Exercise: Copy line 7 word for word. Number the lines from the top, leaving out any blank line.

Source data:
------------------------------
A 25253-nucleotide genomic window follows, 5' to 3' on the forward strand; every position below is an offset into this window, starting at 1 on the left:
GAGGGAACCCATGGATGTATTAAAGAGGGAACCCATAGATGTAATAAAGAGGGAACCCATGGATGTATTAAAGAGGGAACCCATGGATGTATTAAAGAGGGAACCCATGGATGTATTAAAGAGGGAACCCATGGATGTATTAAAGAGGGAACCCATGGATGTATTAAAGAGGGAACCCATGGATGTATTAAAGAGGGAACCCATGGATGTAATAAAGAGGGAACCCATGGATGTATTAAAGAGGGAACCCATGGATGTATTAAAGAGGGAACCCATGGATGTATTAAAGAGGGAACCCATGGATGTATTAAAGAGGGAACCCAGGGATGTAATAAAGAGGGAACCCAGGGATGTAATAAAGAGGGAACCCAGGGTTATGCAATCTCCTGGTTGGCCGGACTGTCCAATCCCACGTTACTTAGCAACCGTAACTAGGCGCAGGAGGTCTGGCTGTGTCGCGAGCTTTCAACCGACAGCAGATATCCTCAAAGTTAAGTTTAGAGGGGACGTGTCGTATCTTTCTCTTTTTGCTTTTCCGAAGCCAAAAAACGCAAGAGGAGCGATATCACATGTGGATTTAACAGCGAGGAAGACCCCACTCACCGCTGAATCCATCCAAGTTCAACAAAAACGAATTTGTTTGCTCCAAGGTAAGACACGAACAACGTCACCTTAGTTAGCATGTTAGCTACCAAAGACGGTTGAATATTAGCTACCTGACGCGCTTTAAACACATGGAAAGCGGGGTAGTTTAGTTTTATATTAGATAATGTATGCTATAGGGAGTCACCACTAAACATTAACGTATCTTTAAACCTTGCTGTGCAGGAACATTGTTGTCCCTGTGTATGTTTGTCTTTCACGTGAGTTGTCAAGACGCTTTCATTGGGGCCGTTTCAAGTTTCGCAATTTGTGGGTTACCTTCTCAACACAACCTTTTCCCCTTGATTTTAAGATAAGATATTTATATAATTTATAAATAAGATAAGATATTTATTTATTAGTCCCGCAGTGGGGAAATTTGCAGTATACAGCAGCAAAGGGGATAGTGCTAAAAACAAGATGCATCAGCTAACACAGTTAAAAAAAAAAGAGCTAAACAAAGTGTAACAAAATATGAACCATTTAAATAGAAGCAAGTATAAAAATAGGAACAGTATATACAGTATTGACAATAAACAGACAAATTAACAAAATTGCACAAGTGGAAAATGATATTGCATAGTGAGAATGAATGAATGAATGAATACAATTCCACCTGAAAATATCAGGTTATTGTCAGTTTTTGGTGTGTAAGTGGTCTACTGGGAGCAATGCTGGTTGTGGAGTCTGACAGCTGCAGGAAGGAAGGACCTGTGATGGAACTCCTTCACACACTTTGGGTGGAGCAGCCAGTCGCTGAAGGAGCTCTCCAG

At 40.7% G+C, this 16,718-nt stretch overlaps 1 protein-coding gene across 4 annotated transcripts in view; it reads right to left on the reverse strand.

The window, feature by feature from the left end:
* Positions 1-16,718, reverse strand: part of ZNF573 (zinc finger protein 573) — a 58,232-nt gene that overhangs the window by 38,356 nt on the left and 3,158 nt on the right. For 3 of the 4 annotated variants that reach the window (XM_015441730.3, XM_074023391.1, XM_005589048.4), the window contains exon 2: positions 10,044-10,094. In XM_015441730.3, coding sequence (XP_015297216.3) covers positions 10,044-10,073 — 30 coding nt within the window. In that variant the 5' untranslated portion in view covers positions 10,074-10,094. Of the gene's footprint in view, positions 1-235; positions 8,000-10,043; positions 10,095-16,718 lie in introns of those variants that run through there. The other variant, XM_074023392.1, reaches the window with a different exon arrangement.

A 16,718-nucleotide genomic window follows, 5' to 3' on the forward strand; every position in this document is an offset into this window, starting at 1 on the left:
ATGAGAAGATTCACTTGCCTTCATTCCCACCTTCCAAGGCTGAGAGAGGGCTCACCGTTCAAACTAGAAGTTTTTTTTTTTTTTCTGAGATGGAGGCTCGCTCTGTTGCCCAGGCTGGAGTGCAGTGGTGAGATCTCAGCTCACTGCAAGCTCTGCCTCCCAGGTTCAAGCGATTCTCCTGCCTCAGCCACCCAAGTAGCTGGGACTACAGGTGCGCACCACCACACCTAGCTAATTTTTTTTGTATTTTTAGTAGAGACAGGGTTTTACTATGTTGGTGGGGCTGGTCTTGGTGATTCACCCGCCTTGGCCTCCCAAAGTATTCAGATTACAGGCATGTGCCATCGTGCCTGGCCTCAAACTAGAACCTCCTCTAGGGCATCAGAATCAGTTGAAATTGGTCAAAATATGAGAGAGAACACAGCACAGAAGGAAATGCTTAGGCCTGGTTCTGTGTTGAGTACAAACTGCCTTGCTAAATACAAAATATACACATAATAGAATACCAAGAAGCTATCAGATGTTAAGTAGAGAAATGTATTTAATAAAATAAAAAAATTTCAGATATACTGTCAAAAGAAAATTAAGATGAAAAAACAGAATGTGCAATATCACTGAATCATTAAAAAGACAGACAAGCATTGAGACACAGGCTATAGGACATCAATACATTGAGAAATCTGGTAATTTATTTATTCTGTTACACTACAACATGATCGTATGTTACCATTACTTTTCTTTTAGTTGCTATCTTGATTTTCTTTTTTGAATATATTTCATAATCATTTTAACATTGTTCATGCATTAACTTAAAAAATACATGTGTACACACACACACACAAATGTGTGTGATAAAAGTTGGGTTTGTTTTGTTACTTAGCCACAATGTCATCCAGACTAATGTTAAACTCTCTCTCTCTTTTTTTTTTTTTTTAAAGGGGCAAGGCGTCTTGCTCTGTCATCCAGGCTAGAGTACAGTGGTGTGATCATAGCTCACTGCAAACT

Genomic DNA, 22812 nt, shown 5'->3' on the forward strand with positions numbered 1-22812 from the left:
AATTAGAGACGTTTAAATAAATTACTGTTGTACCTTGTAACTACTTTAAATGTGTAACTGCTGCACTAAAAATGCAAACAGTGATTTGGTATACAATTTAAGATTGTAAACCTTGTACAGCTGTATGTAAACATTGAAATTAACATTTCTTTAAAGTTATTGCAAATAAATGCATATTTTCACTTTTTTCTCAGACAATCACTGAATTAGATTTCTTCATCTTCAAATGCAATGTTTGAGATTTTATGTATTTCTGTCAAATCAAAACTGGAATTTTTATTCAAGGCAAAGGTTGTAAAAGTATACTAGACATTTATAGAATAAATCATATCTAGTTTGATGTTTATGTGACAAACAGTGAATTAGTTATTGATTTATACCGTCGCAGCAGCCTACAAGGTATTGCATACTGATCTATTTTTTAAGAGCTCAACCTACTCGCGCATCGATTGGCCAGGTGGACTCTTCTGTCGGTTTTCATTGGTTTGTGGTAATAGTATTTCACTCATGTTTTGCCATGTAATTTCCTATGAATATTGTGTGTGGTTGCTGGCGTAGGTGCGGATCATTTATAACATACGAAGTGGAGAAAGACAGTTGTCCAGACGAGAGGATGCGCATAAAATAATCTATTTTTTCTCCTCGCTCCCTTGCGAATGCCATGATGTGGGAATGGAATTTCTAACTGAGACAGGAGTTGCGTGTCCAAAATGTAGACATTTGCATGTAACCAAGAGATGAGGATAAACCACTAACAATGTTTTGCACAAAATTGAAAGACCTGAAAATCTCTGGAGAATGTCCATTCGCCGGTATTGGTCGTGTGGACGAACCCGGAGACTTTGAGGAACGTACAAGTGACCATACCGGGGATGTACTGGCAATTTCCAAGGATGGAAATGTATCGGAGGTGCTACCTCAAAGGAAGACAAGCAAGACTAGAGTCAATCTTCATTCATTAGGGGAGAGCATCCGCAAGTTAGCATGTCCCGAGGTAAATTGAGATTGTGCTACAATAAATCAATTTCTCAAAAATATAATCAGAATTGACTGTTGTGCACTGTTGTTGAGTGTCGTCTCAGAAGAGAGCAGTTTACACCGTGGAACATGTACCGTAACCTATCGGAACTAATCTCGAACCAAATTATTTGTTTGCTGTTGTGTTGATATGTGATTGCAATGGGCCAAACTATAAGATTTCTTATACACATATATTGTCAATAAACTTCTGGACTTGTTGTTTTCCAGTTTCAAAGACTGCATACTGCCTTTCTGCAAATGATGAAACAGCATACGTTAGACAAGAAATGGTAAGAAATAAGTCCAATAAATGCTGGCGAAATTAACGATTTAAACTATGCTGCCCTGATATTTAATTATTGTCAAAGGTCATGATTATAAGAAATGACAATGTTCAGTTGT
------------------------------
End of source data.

ATGAGAAGATTCACTTGCCTTCATTCCCACCTTCCAAGGCTGAGAGAGGGCTCACCGTTCAAACTAGAAGTTTTTTTTTTTTTTCTGAGATGGAGGCTCGCTCTGTTGCCCAGGCTGGAGTGCAGTGGTGAGATCTCAGCTCACTGCAAGCTCTGCCTCCCAGGTTCAAGCGATTCTCCTGCCTCAGCCACCCAAGTAGCTGGGACTACAGGTGCGCACCACCACACCTAGCTAATTTTTTTTGTATTTTTAGTAGAGACAGGGTTTTACTATGTTGGTGGGGCTGGTCTTGGTGATTCACCCGCCTTGGCCTCCCAAAGTATTCAGATTACAGGCATGTGCCATCGTGCCTGGCCTCAAACTAGAACCTCCTCTAGGGCATCAGAATCAGTTGAAATTGGTCAAAATATGAGAGAGAACACAGCACAGAAGGAAATGCTTAGGCCTGGTTCTGTGTTGAGTACAAACTGCCTTGCTAAATACAAAATATACACATAATAGAATACCAAGAAGCTATCAGATGTTAAGTAGAGAAATGTATTTAATAAAATAAAAAAATTTCAGATATACTGTCAAAAGAAAATTAAGATGAAAAAACAGAATGTGCAATATCACTGAATCATTAAAAAGACAGACAAGCATTGAGACACAGGCTATAGGACATCAATACATTGAGAAATCTGGTAATTTATTTATTCTGTTACACTACAACATGATCGTATGTTACCATTACTTTTCTTTTAGTTGCTATCTTGATTTTCTTTTTTGAATATATTTCATAATCATTTTAACATTGTTCATGCATTAACTTAAAAAATACATGTGTACACACACACACACAAATGTGTGTGATAAAAGTTGGGTTTGTTTTGTTACTTAGCCACAATGTCATCCAGACTAATGTTAAACTCTCTCTCTCTTTTTTTTTTTTTTTAAAGGGGCAAGGCGTCTTGCTCTGTCATCCAGGCTAGAGTACAGTGGTGTGATCATAGCTCACTGCAAACT